The lubricant compositions of this invention comprise defined individual (i.e. separate) components that may or may not remain the same chemically before and after mixing.
The following examples illustrate, but in no way limit, the invention.EXAMPLES Preparation of Hydrocarbyl Phenol Aldehyde Condensates
Add the dodecylphenol, sulphonic acid catalyst, paraformaldehyde, water and heptane to a 5 L baffled reactor with stirrer (200 rpm), nitrogen blanket (600 ml/min), condenser, Dean and Stark trap, a temperature controlling system, and Cardice/Acetone trap vacuum system. Heat the reaction components from ambient to 80° C. over 30 minutes, then heat further from 80 to 100° C. over 2 hours and remove water by azeotropic distillation. Remove residual heptane and dodecyl phenol from the reaction mixture under reduced pressure at 200° C. Finally, decrease the temperature to 120° C. and add an appropriate quantity of ESN 150 to produce a product with the desired polymer concentration. (Mw refers to weight average molecular weight.)
Lubricating Oil Compositions
The following lubricating oil compositions were prepared and tested using the HFRR test.
The HFRR or High Frequency Reciprocating Rig Test is a computer controlled reciprocating oscillatory friction and wear test system for the wear testing of lubricants under boundary lubrication conditions. An electromagnetic vibrator oscillates a steel ball over a small amplitude while pressing it with a load of 10N against a stationary steel disk. The lower, fixed disk is heated electrically and is fixed below the lubricant under test. The temperature is ramped from 80° C. to 380° C. in 15 minutes. The lubricity of the fluid is evaluated by measuring the wear scar on the steel ball in micrometres at the end of test. The lower the wear scar on the steel ball, the better the anti-wear protection of the lubricant when two metal surfaces are experiencing boundary lubrication conditions. In addition, as the temperature is ramped from 80 to 380° C., the friction coefficient does not increase as long as satisfactory oil film exists between the two metal surfaces. At a certain temperature, the friction coefficient starts increasing sharply, indicating that the oil film is breaking down and the metal surfaces are experiencing direct contact to an extent to cause the friction coefficient to start increasing with temperature. The higher the temperature at which this turning point in the friction coefficient occurs, the better the protection of the cylinder liner from adhesive wear.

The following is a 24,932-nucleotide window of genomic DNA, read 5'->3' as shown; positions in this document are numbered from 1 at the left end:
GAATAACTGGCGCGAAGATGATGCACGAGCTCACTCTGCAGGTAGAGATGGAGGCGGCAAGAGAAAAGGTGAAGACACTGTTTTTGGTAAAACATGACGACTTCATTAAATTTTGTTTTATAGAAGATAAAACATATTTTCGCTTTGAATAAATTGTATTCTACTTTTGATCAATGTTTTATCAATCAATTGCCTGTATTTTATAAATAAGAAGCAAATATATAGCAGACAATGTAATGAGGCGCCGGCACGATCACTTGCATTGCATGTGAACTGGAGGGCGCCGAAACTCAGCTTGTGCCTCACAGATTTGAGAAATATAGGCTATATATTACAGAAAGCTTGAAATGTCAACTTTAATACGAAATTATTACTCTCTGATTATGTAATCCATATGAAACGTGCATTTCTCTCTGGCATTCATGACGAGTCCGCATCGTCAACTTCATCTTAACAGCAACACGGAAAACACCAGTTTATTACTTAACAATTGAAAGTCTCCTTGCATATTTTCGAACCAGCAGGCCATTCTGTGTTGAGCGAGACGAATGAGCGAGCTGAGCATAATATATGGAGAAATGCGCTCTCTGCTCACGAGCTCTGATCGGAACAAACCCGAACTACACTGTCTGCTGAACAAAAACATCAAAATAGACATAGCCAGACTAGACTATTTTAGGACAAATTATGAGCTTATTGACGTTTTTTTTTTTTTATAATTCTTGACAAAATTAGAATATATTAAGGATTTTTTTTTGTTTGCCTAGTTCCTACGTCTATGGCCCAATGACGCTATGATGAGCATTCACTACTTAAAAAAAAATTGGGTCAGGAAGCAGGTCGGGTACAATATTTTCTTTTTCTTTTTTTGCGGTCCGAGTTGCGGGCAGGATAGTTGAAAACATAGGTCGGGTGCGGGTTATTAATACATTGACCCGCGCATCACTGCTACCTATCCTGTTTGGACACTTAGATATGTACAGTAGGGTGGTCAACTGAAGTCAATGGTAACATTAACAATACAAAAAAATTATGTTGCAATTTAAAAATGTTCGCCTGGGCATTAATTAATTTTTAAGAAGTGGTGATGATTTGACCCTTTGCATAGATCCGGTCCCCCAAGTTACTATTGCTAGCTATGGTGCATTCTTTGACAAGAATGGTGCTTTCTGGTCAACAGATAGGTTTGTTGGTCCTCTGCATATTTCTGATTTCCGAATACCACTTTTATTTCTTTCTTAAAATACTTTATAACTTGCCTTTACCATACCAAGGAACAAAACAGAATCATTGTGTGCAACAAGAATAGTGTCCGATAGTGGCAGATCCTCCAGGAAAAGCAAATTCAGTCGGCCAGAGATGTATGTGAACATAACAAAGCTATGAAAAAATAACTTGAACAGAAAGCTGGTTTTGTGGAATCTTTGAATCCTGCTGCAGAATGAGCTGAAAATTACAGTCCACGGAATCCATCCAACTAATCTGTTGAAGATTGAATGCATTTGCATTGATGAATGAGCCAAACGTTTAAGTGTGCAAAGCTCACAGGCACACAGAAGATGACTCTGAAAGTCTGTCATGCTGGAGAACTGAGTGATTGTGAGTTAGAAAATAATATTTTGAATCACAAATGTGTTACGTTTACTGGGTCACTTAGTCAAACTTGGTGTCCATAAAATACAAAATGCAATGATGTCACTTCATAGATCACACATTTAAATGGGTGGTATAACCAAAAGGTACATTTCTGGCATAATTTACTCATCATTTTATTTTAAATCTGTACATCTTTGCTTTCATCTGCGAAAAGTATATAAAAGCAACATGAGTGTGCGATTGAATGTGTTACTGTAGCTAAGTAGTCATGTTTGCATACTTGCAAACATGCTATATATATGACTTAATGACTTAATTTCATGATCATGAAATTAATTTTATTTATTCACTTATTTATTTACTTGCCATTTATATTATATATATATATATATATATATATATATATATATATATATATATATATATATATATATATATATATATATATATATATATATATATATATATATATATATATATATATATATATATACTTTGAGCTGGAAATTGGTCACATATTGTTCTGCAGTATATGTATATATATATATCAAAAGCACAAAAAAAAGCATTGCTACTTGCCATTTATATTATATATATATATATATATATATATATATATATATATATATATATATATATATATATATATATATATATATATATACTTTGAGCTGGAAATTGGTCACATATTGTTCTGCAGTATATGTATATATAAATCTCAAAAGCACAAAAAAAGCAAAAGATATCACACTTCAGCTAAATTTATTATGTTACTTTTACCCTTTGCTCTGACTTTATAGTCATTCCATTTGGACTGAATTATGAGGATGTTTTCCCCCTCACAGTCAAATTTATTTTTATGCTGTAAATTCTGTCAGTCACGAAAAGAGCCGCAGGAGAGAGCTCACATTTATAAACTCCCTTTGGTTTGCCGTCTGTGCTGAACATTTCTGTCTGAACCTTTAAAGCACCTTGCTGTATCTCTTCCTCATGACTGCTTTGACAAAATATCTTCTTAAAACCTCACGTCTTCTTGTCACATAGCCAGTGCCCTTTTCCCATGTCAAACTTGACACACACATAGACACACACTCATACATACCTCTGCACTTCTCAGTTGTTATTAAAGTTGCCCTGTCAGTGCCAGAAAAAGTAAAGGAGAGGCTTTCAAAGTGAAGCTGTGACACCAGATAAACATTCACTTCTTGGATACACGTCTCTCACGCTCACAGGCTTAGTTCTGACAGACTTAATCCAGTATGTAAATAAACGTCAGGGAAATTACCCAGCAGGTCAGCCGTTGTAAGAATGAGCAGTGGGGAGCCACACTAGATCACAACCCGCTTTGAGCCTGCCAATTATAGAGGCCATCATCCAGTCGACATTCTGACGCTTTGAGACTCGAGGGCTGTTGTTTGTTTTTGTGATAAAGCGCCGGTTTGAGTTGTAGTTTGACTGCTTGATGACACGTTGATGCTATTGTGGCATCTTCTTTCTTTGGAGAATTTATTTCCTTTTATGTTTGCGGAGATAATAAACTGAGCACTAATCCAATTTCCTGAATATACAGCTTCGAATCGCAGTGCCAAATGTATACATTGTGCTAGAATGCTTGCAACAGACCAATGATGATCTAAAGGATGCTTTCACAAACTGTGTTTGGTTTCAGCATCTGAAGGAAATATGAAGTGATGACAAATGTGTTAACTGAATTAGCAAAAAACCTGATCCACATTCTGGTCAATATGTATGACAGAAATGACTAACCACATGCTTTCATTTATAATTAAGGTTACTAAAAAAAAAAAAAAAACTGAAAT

As shown above, examples 1 and 2 exhibit less wear in the HFRR test than comparative examples 1-5.
The following examples show the use of phenol aldehyde condensates with different weight average molecular weights (Mw):
The above tables show that as the weight average molecular weight (Mw) of the phenol aldehyde condensate increases, so does the temperature of minimum friction coefficient (° C.).
1. A method for enhancing antiwear properties of a lubricating composition, which method comprises:
- blending an oil-soluble hydrocarbyl phenol aldehyde condensate and a lubricating oil, the oil-soluble hydrocarbyl phenol aldehyde condensate having the following structure:
- wherein n is 0 to 10; Y is a divalent bridging group; and R is a hydrocarbyl group having from 4 to 30 carbon atoms.
2. The method of claim 1, wherein the lubricating oil composition is suitable for use in a marine diesel engine.
3. The method of claim 1, wherein the hydrocarbyl phenol aldehyde condensate has a number average molecular weight in the range of 800 to 4500.
4. The method of claim 1, wherein the condensate includes less than 5.0% mass of unreacted hydrocarbyl phenol.
5. The method of claim 1, wherein the hydrocarbyl phenol aldehyde condensate is produced by the condensation reaction between at least one aldehyde or ketone or reactive equivalent thereof and a hydrocarbyl phenol, in the presence of an acid catalyst.
6. The method of claim 1, wherein the hydrocarbyl group in the hydrocarbyl phenol aldehyde condensate is branched.
7. The method of claim 1, wherein the hydrocarbyl phenol aldehyde condensate is a hydrocarbyl phenol formaldehyde condensate.
8. The method of claim 1, wherein the hydrocarbyl phenol aldehyde condensate is tetrapropenyl phenol formaldehyde condensate.
9. The method of claim 1, wherein the lubricating oil composition includes at least one of the following additives: a detergent, a dispersant, an antioxidant, an antiwear additive, a pour point depressant, an antifoaming agent, a viscosity index improver, a dye, a metal deactivator, a demulsifier, or a mixture thereof.
International Classification: C10M 129/14 (20060101); C10M 145/20 (20060101);